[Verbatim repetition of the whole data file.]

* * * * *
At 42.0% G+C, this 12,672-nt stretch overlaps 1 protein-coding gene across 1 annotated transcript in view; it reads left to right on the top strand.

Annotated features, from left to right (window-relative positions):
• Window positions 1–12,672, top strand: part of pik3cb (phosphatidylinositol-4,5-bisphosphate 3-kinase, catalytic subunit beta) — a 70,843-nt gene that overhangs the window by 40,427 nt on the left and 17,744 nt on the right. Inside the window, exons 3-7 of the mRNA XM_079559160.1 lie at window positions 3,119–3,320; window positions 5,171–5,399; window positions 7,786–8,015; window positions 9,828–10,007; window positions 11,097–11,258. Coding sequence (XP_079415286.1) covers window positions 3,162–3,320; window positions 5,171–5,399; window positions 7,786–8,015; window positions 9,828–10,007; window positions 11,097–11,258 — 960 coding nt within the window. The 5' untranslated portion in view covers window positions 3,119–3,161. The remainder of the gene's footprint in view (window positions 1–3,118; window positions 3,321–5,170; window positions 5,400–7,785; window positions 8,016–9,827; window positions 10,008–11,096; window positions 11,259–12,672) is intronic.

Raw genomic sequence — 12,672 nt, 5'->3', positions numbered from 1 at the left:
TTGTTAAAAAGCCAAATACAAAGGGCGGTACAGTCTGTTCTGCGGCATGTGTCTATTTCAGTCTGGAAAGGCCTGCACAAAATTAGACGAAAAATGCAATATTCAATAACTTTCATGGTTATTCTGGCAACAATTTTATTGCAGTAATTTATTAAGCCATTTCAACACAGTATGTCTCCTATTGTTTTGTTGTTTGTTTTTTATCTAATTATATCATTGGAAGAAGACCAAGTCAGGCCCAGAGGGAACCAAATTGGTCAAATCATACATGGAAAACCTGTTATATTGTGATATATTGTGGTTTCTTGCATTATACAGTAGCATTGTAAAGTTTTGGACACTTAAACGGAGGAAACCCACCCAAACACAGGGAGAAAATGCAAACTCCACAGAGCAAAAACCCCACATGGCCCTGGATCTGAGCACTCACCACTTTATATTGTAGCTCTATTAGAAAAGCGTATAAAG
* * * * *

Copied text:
At 42.0% G+C, this 12,672-nt stretch overlaps 1 protein-coding gene across 1 annotated transcript in view; it reads left to right on the top strand.

Annotated features, from left to right (window-relative positions):
• Window positions 1–12,672, top strand: part of pik3cb (phosphatidylinositol-4,5-bisphosphate 3-kinase, catalytic subunit beta) — a 70,843-nt gene that overhangs the window by 40,427 nt on the left and 17,744 nt on the right. Inside the window, exons 3-7 of the mRNA XM_079559160.1 lie at window positions 3,119–3,320; window positions 5,171–5,399; window positions 7,786–8,015; window positions 9,828–10,007; window positions 11,097–11,258. Coding sequence (XP_079415286.1) covers window positions 3,162–3,320; window positions 5,171–5,399; window positions 7,786–8,015; window positions 9,828–10,007; window positions 11,097–11,258 — 960 coding nt within the window. The 5' untranslated portion in view covers window positions 3,119–3,161. The remainder of the gene's footprint in view (window positions 1–3,118; window positions 3,321–5,170; window positions 5,400–7,785; window positions 8,016–9,827; window positions 10,008–11,096; window positions 11,259–12,672) is intronic.

Raw genomic sequence — 12,672 nt, 5'->3', positions numbered from 1 at the left:
TTGTTAAAAAGCCAAATACAAAGGGCGGTACAGTCTGTTCTGCGGCATGTGTCTATTTCAGTCTGGAAAGGCCTGCACAAAATTAGACGAAAAATGCAATATTCAATAACTTTCATGGTTATTCTGGCAACAATTTTATTGCAGTAATTTATTAAGCCATTTCAACACAGTATGTCTCCTATTGTTTTGTTGTTTGTTTTTTATCTAATTATATCATTGGAAGAAGACCAAGTCAGGCCCAGAGGGAACCAAATTGGTCAAATCATACATGGAAAACCTGTTATATTGTGATATATTGTGGTTTCTTGCATTATACAGTAGCATTGTAAAGTTTTGGACACTTAAACGGAGGAAACCCACCCAAACACAGGGAGAAAATGCAAACTCCACAGAGCAAAAACCCCACATGGCCCTGGATCTGAGCACTCACCACTTTATATTGTAGCTCTATTAGAAAAGCGTATAAAG